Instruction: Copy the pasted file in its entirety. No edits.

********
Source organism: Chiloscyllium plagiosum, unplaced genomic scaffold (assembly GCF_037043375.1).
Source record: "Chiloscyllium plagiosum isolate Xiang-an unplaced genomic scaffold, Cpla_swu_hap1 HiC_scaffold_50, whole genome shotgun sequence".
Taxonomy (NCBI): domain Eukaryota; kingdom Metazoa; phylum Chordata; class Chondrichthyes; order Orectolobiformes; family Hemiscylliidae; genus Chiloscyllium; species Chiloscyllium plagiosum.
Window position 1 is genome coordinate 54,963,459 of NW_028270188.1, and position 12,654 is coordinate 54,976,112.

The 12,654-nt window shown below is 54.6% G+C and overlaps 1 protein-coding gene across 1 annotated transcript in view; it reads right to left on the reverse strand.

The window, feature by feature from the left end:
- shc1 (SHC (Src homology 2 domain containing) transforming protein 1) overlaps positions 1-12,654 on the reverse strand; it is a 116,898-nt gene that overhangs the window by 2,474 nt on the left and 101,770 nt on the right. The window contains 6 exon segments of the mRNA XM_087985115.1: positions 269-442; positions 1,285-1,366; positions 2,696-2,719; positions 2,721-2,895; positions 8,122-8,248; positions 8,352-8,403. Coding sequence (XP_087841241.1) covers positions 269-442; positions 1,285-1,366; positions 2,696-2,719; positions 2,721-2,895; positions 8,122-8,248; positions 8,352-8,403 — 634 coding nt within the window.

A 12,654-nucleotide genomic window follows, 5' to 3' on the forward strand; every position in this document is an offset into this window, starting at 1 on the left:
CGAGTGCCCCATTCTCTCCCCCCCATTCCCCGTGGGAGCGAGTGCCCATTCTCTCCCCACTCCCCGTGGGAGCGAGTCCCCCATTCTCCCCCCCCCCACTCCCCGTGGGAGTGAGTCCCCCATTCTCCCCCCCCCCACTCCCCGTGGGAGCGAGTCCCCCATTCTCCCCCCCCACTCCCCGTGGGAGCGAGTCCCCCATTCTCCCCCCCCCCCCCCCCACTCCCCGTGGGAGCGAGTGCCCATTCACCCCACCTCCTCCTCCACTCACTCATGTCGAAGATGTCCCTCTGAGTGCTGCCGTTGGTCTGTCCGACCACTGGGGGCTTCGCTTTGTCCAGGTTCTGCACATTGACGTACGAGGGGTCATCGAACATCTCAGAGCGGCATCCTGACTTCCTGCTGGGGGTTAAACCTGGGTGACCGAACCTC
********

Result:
Source organism: Chiloscyllium plagiosum, unplaced genomic scaffold (assembly GCF_037043375.1).
Source record: "Chiloscyllium plagiosum isolate Xiang-an unplaced genomic scaffold, Cpla_swu_hap1 HiC_scaffold_50, whole genome shotgun sequence".
Taxonomy (NCBI): domain Eukaryota; kingdom Metazoa; phylum Chordata; class Chondrichthyes; order Orectolobiformes; family Hemiscylliidae; genus Chiloscyllium; species Chiloscyllium plagiosum.
Window position 1 is genome coordinate 54,963,459 of NW_028270188.1, and position 12,654 is coordinate 54,976,112.

The 12,654-nt window shown below is 54.6% G+C and overlaps 1 protein-coding gene across 1 annotated transcript in view; it reads right to left on the reverse strand.

The window, feature by feature from the left end:
- shc1 (SHC (Src homology 2 domain containing) transforming protein 1) overlaps positions 1-12,654 on the reverse strand; it is a 116,898-nt gene that overhangs the window by 2,474 nt on the left and 101,770 nt on the right. The window contains 6 exon segments of the mRNA XM_087985115.1: positions 269-442; positions 1,285-1,366; positions 2,696-2,719; positions 2,721-2,895; positions 8,122-8,248; positions 8,352-8,403. Coding sequence (XP_087841241.1) covers positions 269-442; positions 1,285-1,366; positions 2,696-2,719; positions 2,721-2,895; positions 8,122-8,248; positions 8,352-8,403 — 634 coding nt within the window.

A 12,654-nucleotide genomic window follows, 5' to 3' on the forward strand; every position in this document is an offset into this window, starting at 1 on the left:
CGAGTGCCCCATTCTCTCCCCCCCATTCCCCGTGGGAGCGAGTGCCCATTCTCTCCCCACTCCCCGTGGGAGCGAGTCCCCCATTCTCCCCCCCCCCACTCCCCGTGGGAGTGAGTCCCCCATTCTCCCCCCCCCCACTCCCCGTGGGAGCGAGTCCCCCATTCTCCCCCCCCACTCCCCGTGGGAGCGAGTCCCCCATTCTCCCCCCCCCCCCCCCCACTCCCCGTGGGAGCGAGTGCCCATTCACCCCACCTCCTCCTCCACTCACTCATGTCGAAGATGTCCCTCTGAGTGCTGCCGTTGGTCTGTCCGACCACTGGGGGCTTCGCTTTGTCCAGGTTCTGCACATTGACGTACGAGGGGTCATCGAACATCTCAGAGCGGCATCCTGACTTCCTGCTGGGGGTTAAACCTGGGTGACCGAACCTC